Gazette employees will not accept invitations to parties, cocktail hours or the like where the purpose is purely and obviously promotional. If there is a question, a decision will be made by the managing editor or associate managing editor.
We will purchase our own movie, theater and concert admissions. However, acceptance of sports events passes, which carry press box admittance or the like -- and we are covering the event -- is acceptable. In the case of other events, when questions arise, consultation with the managing editor or associate managing editor is required.
Although we will always try to pay, there may be cases in which it is impossible or impractical to buy a ticket. In such cases, the staff member may accept a free ticket, and The Gazette will then donate a sum of money, equal to the price of the ticket, to an appropriate non-profit group.
We will not accept free airplane tickets from an industry or business to a news event. The same rule applies to free transportation offered by a public, tax-supported agency. We will pay our own way. If there is any question or unusual situation, a decision will be made by the managing editor or associate managing editor.
In any other cases that may arise, acceptance of a gratuity will not be made without prior consultation with the managing editor or associate managing editor.
Access to press boxes, press galleries and press rooms may be granted to other reporters, photographers and staff members on those occasions when the access is necessary to develop information or skills. Supervisors are responsible for making certain that inappropriate advantage is not being taken of such situations.
Nightclub admission costs or cover charges, and the costs of necessary meals incurred while on company business, shall be paid by The Gazette. Staff members may encounter situations in which it is socially awkward, or even impossible, to pay for a meal or entertainment; such situations are rare and may not be entered habitually.
Occasionally, someone may buy a staff member a drink. This is regarded as a simple courtesy and the staff member shall undertake at an appropriate opportunity to repay the courtesy.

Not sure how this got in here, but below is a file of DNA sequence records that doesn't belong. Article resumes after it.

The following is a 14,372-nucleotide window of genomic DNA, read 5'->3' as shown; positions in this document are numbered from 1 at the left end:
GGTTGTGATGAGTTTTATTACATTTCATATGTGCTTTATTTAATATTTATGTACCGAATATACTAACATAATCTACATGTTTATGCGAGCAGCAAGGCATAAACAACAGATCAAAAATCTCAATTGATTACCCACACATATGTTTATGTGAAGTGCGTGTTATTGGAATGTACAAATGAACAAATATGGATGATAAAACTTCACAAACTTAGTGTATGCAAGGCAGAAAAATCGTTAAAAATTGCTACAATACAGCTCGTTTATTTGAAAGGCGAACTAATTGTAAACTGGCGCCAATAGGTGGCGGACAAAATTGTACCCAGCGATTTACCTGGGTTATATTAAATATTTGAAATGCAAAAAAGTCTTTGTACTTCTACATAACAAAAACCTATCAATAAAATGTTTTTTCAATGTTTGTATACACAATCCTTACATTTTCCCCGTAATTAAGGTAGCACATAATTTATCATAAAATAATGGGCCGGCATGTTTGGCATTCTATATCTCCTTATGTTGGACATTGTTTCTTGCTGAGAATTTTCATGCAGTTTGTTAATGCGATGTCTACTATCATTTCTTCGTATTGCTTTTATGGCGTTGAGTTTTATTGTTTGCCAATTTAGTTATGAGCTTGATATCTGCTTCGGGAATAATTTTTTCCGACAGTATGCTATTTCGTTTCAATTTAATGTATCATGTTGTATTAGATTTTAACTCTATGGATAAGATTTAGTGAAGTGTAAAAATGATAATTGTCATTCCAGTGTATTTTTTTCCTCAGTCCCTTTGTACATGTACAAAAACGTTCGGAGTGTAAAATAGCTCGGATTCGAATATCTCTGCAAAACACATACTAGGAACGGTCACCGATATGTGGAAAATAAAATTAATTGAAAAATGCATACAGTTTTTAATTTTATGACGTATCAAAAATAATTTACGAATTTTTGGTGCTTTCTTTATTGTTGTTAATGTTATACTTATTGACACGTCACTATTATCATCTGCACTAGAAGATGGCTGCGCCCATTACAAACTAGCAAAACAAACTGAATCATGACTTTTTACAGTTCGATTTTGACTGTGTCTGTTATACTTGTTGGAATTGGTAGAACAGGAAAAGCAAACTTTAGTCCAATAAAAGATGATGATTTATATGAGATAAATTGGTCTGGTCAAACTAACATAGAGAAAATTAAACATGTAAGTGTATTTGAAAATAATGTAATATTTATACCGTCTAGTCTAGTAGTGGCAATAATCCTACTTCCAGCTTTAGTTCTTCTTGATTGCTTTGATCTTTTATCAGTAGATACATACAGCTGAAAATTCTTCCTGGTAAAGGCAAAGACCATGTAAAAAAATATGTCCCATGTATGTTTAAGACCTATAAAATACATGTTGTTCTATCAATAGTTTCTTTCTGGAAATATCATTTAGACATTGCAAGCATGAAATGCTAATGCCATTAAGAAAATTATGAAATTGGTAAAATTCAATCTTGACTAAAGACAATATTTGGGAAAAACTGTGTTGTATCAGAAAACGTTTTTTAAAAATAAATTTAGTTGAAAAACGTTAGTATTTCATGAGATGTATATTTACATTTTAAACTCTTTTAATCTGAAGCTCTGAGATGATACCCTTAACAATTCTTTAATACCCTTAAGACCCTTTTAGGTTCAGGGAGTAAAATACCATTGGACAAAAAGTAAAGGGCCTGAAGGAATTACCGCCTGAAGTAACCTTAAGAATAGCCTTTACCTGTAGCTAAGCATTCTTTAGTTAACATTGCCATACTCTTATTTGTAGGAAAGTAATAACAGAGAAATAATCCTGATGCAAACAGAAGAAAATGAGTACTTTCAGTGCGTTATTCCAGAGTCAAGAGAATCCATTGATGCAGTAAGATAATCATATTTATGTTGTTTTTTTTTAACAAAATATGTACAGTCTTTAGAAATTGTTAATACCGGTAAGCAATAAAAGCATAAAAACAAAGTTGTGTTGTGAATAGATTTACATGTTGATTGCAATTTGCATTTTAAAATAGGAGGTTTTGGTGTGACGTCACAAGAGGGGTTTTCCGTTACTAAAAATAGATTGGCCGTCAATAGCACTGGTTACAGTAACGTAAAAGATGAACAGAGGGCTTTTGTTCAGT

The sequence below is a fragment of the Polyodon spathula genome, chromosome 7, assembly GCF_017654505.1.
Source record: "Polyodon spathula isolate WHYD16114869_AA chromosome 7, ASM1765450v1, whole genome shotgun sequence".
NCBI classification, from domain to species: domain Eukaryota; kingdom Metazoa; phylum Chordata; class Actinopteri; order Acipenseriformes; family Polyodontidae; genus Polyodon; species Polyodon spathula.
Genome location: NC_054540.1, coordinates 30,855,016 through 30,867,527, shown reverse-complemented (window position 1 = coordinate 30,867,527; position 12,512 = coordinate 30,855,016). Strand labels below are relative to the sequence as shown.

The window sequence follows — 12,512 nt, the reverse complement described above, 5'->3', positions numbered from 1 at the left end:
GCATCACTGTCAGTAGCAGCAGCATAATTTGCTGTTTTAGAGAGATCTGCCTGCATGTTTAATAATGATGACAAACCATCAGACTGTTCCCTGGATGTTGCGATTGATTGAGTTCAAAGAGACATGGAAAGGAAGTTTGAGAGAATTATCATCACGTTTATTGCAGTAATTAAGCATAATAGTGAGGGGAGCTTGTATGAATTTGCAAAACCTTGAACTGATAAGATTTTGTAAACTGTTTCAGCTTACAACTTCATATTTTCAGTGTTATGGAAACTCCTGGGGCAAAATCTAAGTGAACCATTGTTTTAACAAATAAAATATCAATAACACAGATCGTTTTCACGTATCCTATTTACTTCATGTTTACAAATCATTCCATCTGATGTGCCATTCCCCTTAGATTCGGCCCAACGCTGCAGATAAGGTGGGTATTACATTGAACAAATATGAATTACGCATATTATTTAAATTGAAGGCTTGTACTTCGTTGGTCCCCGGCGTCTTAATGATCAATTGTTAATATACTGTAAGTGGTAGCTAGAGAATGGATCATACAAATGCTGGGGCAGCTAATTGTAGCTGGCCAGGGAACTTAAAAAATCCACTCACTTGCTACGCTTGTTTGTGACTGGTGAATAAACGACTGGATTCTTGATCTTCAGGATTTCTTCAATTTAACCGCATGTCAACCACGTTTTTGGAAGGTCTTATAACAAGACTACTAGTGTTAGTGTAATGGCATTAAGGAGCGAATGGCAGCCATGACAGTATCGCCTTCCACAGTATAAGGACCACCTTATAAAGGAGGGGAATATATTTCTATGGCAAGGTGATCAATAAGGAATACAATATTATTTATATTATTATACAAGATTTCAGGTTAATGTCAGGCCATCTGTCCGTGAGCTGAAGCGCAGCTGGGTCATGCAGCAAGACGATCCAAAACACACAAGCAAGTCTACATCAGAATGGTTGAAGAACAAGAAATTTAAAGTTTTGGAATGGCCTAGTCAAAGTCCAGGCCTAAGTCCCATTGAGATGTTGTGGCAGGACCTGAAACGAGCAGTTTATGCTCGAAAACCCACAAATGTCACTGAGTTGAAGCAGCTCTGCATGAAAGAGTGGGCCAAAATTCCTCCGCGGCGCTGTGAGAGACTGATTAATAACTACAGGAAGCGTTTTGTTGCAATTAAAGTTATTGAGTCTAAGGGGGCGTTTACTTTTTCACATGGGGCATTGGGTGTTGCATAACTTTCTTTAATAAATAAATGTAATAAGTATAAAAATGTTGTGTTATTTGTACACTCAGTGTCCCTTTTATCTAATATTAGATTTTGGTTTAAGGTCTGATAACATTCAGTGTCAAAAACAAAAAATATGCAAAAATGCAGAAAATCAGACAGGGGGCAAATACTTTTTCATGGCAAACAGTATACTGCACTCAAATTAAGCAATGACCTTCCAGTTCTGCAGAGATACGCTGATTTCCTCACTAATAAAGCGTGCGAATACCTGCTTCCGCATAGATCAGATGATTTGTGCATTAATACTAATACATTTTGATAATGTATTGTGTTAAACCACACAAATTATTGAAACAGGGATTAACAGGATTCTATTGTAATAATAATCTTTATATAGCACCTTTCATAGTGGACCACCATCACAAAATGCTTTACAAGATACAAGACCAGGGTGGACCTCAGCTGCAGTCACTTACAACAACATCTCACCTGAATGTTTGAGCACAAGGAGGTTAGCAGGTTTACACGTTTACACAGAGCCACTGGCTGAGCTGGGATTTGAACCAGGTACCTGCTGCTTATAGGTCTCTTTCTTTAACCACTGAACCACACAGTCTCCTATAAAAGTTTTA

Staff members shall not accept business-connected gifts, free rooms, sample merchandise, special reduced rates, funds provided by gaming establishments and race tracks, or any other low-pay or no-pay arrangement. Bottles of liquor or wine shall be considered gifts of more than token value.
Such gifts shall be immediately returned to the sender with a polite explanation that company policy does not permit the acceptance of such gifts. In cases where it is impractical or impossible to return a gift, the gift is sent to the office of either the managing editor, the associate managing editor or the editorial page editor. One of them will arrange to donate it to a charity and to write the sender explaining what has been done.
6. Review materials
We will accept books and records for review because by so doing we perform an informational and public function that otherwise would be difficult to do.
Books, recordings, etc., that are not reviewed shall be made available first to interested staff members and after that to a public or charitable institution.
Books, recordings, etc., that are of particular use to specialists on The Gazette staff may be retained by The Gazette.
7. Outside employment
All employees have an obligation to perform the duties for which they are employed by The Gazette with undivided loyalty. Any proposed employment with an employer other than The Gazette that might interfere with the employee's obligations to The Gazette -- either because it would be time-consuming or because it might place the employee in a conflict situation -- shall not be undertaken without the permission of the managing editor, associate managing editor or editorial page editor. When an employee has a doubt, he or she should consult these editors.
Writing, editing, making photographs or creating illustrations for any publication in competition with The Gazette is prohibited by this code. Publicity or public relations work, including such work as a volunteer for a charitable organization, is prohibited for full-time and part-time Gazette employees.
In general, it is the policy of The Gazette to permit employees subject to this code to free-lance for publications that are not in competition with The Gazette, provided that the proposed assignment would not otherwise adversely affect The Gazette. Therefore, no free-lance assignments shall be accepted or undertaken without the prior written knowledge of the managing editor, associate managing editor or editorial page editor.